The sister of Rescue 116 pilot Captain Dara Fitzpatrick has said the conclusion of the inquest into the helicopter crash which claimed the life of her sibling represents the end of the “admin” of grief and now gives her space to deal with the emotional side of the process.
Niamh Fitzpatrick spoke to RTÉ Radio’s Morning Ireland after the conclusion of the inquest into the 2017 Rescue 116 helicopter crash, in which the jury returned verdicts of accidental death.
All four crew members onboard the helicopter were killed when it crashed into Blackrock Island, off the Mayo coast, on March 14th, 2017.
Ms Fitzpatrick, a trained psychologist, wrote a book about grief in the aftermath of the tragedy titled: ‘Tell me the Truth about Loss’.
With investigations or inquests into a person’s death, she said the admin of grief can get in the way of the emotional part of the process because it keeps you stuck in the harrowing detail.
“All the review board hearings and the inquest took me back a bit to the grappling place of grief. The psychologist in me understands that’s okay.
“I would say closure is not a word I would use. I would say the conclusion of investigations and inquests closes one chapter in grief, which is the admin chapter, but it makes space then for the emotional part of grieving because grieving has been paused and interrupted by all these investigations.
“Even though they are necessary, they get in the way of the emotional work you have to do has a griever,” Ms Fitzpatrick said.
“I feel as if I have done a PhD on life and a PhD on people and pain and hope. We can find that balance between remembering and living. My immediate family and extended family are such incredible people and our friends too,” she added.
Grief in any circumstance is difficult
Ms Fitzpatrick described the last five years as haven been “harrowing.”
“Grief in any circumstance is difficult, and grief when there is an inquest and investigations – and there were several investigations and two inquests – it is just gruelling.
“It is necessary, we need it. We need to know that this can never happen again, it is the safety of current crews and future crews, so it necessary, but it has been a very gruelling five years.”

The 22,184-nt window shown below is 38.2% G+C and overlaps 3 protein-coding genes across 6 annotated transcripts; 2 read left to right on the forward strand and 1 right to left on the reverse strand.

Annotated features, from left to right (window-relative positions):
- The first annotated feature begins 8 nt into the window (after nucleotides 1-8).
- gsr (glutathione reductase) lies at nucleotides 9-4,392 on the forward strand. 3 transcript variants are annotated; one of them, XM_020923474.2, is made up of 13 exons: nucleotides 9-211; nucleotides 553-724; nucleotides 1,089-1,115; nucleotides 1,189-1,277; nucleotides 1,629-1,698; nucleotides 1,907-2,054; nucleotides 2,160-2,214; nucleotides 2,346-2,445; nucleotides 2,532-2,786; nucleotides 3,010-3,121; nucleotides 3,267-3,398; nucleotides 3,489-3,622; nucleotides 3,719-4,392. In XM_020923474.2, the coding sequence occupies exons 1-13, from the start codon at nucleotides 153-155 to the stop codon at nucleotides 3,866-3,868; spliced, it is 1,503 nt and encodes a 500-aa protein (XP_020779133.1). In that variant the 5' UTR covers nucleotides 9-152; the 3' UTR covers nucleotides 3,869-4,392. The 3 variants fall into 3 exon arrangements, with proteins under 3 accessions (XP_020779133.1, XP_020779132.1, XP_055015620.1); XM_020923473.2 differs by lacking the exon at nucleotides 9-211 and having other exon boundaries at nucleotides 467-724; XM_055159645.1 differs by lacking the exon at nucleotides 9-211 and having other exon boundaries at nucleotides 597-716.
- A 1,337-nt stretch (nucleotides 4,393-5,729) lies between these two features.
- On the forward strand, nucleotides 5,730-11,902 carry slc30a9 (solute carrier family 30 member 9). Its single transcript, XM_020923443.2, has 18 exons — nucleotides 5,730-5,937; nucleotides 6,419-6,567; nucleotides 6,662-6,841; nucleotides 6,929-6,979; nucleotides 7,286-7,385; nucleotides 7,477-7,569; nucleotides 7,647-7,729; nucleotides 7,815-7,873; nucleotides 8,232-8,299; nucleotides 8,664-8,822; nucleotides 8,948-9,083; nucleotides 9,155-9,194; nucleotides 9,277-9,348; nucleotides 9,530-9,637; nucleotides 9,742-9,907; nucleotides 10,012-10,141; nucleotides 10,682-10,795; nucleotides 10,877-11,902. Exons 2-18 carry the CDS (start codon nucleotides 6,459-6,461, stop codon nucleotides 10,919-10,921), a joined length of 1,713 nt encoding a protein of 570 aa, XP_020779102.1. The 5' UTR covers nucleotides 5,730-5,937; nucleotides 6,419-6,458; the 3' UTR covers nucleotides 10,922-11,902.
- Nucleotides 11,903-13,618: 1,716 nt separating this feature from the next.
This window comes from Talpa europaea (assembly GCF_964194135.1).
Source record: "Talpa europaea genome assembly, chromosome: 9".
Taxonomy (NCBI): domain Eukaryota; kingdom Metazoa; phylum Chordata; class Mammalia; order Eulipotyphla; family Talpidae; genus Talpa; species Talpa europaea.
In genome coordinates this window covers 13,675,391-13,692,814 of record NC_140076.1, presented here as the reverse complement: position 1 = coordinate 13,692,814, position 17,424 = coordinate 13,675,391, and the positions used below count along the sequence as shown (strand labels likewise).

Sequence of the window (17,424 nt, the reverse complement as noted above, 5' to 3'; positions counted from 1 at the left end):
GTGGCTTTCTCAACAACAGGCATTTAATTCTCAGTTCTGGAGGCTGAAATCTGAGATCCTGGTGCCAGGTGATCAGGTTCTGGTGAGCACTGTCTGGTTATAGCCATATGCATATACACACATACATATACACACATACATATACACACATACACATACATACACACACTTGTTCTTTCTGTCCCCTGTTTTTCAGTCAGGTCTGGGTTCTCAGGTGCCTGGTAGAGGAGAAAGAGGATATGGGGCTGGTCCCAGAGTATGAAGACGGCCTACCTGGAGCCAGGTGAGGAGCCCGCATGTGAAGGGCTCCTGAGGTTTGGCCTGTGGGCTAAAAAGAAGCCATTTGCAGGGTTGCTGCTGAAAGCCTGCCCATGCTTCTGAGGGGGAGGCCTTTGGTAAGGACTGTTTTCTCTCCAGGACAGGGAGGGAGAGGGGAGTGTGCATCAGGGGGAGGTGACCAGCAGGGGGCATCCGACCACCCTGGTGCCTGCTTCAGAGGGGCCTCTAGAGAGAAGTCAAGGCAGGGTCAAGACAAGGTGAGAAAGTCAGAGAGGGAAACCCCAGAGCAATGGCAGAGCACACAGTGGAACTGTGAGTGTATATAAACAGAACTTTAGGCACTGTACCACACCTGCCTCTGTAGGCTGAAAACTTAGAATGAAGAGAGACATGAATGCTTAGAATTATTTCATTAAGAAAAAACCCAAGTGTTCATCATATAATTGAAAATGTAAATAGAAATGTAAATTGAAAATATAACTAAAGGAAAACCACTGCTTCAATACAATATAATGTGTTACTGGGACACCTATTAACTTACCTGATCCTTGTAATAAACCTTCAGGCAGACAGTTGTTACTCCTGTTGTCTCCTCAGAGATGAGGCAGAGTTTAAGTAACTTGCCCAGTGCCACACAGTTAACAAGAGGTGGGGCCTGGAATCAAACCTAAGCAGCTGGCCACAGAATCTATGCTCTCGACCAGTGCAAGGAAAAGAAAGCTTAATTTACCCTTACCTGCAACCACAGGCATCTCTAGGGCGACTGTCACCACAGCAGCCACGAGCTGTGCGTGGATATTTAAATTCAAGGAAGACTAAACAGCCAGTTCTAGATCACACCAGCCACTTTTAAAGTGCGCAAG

She commended the “really tight ship” overseen by Coroner Dr Eleanor Fitzgerald, stressing the inquest was efficient and sensitively handed. Ms Fitzpatrick also paid tribute to the jury.
“The jury were excellent. Such a difficult job for them but they took their time, they asked for clarifications, they gave it the consideration and respect it deserved, and you could see it meant so much to them to do that.
“It wasn’t an easy job because some of the evidence we heard was harrowing. It was very difficult to hear some of it, even though you know it beforehand, you have an idea what you are going to hear. Some details just hop out and it is quite emotional.
“My heart went out to the jury and to the witnesses, as well as the family members, but I think there is a relief in having that piece done with now.
“We know with grief how somebody died impacts on how we grieve. If you look at people through the pandemic who lost a loved one and weren’t able to say goodbye. All of those things have an impact.”
Ms Fitzpatrick admitted she found it very difficult to hear the statements from the Achill Island RNLI crew who recovered Dara from the water.
“It was very difficult to hear, but it is very necessary.
“Grief is very different for everybody. Some of us really need and want information and some don’t, and that is okay. But for me, while it is painful it is also helpful.
“I am a sister first. What psychology has done has made me understand some of the feelings that I have felt and continued to feel and maybe allowed me not to judge that, because grief is very confusing. It is bewildering, it is such a tough journey, it is exhausting.
“Anyone out there who is grieving and wondering why they are exhausted all the time, there is so much going on psychologically to process it.”
The bodies of Captain Fitzpatrick and Captain Mark Duffy were recovered in the aftermath of the incident. However, the bodies of winchman Ciaran Smith and winch operator Paul Ormsby were never recovered.